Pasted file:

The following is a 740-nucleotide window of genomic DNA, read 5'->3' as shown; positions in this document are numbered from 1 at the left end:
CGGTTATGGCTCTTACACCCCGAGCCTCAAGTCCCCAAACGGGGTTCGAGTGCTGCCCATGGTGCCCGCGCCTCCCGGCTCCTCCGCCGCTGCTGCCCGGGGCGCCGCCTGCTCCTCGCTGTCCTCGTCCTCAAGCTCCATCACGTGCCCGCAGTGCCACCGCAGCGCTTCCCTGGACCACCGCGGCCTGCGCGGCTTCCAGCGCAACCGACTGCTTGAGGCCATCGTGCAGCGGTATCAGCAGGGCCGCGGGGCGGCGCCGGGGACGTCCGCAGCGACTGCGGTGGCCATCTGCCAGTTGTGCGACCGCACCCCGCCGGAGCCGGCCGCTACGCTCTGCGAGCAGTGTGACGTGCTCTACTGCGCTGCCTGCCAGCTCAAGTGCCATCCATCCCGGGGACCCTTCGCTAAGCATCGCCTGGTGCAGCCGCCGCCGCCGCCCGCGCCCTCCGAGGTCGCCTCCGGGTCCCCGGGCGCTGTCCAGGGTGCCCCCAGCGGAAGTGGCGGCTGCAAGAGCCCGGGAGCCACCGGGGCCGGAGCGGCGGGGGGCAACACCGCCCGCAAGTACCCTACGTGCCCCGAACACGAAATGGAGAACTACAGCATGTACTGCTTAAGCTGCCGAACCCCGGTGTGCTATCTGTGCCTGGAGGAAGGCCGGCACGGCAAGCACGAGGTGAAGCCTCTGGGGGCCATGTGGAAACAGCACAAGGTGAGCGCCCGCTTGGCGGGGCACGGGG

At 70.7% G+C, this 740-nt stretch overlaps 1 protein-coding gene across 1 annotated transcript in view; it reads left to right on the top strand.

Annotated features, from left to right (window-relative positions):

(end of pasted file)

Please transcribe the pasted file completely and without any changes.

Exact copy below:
The following is a 740-nucleotide window of genomic DNA, read 5'->3' as shown; positions in this document are numbered from 1 at the left end:
CGGTTATGGCTCTTACACCCCGAGCCTCAAGTCCCCAAACGGGGTTCGAGTGCTGCCCATGGTGCCCGCGCCTCCCGGCTCCTCCGCCGCTGCTGCCCGGGGCGCCGCCTGCTCCTCGCTGTCCTCGTCCTCAAGCTCCATCACGTGCCCGCAGTGCCACCGCAGCGCTTCCCTGGACCACCGCGGCCTGCGCGGCTTCCAGCGCAACCGACTGCTTGAGGCCATCGTGCAGCGGTATCAGCAGGGCCGCGGGGCGGCGCCGGGGACGTCCGCAGCGACTGCGGTGGCCATCTGCCAGTTGTGCGACCGCACCCCGCCGGAGCCGGCCGCTACGCTCTGCGAGCAGTGTGACGTGCTCTACTGCGCTGCCTGCCAGCTCAAGTGCCATCCATCCCGGGGACCCTTCGCTAAGCATCGCCTGGTGCAGCCGCCGCCGCCGCCCGCGCCCTCCGAGGTCGCCTCCGGGTCCCCGGGCGCTGTCCAGGGTGCCCCCAGCGGAAGTGGCGGCTGCAAGAGCCCGGGAGCCACCGGGGCCGGAGCGGCGGGGGGCAACACCGCCCGCAAGTACCCTACGTGCCCCGAACACGAAATGGAGAACTACAGCATGTACTGCTTAAGCTGCCGAACCCCGGTGTGCTATCTGTGCCTGGAGGAAGGCCGGCACGGCAAGCACGAGGTGAAGCCTCTGGGGGCCATGTGGAAACAGCACAAGGTGAGCGCCCGCTTGGCGGGGCACGGGG

At 70.7% G+C, this 740-nt stretch overlaps 1 protein-coding gene across 1 annotated transcript in view; it reads left to right on the top strand.

Annotated features, from left to right (window-relative positions):